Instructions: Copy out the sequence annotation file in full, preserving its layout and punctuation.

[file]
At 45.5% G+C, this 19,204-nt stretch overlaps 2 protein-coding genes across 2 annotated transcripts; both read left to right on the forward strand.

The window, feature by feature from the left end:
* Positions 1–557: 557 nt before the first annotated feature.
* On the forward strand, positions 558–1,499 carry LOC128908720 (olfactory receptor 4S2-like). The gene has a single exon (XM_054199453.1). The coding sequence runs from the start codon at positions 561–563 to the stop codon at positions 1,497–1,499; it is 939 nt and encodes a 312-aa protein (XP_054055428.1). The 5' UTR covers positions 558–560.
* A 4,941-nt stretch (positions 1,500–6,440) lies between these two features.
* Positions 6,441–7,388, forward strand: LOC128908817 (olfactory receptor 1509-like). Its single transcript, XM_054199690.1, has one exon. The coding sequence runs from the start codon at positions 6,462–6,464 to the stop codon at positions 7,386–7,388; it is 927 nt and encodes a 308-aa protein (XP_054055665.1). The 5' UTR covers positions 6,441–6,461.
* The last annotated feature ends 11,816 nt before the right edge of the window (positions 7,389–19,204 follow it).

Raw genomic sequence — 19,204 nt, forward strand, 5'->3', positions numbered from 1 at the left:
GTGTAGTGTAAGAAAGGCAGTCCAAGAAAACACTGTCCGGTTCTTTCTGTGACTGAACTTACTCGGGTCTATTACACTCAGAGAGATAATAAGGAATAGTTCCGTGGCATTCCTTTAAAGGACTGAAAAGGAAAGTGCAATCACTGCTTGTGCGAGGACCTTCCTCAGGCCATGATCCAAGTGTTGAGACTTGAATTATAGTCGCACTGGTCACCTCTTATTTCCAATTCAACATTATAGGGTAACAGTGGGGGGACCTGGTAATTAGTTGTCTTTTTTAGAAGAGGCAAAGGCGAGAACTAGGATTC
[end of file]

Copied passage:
At 45.5% G+C, this 19,204-nt stretch overlaps 2 protein-coding genes across 2 annotated transcripts; both read left to right on the forward strand.

The window, feature by feature from the left end:
* Positions 1–557: 557 nt before the first annotated feature.
* On the forward strand, positions 558–1,499 carry LOC128908720 (olfactory receptor 4S2-like). The gene has a single exon (XM_054199453.1). The coding sequence runs from the start codon at positions 561–563 to the stop codon at positions 1,497–1,499; it is 939 nt and encodes a 312-aa protein (XP_054055428.1). The 5' UTR covers positions 558–560.
* A 4,941-nt stretch (positions 1,500–6,440) lies between these two features.
* Positions 6,441–7,388, forward strand: LOC128908817 (olfactory receptor 1509-like). Its single transcript, XM_054199690.1, has one exon. The coding sequence runs from the start codon at positions 6,462–6,464 to the stop codon at positions 7,386–7,388; it is 927 nt and encodes a 308-aa protein (XP_054055665.1). The 5' UTR covers positions 6,441–6,461.
* The last annotated feature ends 11,816 nt before the right edge of the window (positions 7,389–19,204 follow it).

Raw genomic sequence — 19,204 nt, forward strand, 5'->3', positions numbered from 1 at the left:
GTGTAGTGTAAGAAAGGCAGTCCAAGAAAACACTGTCCGGTTCTTTCTGTGACTGAACTTACTCGGGTCTATTACACTCAGAGAGATAATAAGGAATAGTTCCGTGGCATTCCTTTAAAGGACTGAAAAGGAAAGTGCAATCACTGCTTGTGCGAGGACCTTCCTCAGGCCATGATCCAAGTGTTGAGACTTGAATTATAGTCGCACTGGTCACCTCTTATTTCCAATTCAACATTATAGGGTAACAGTGGGGGGACCTGGTAATTAGTTGTCTTTTTTAGAAGAGGCAAAGGCGAGAACTAGGATTC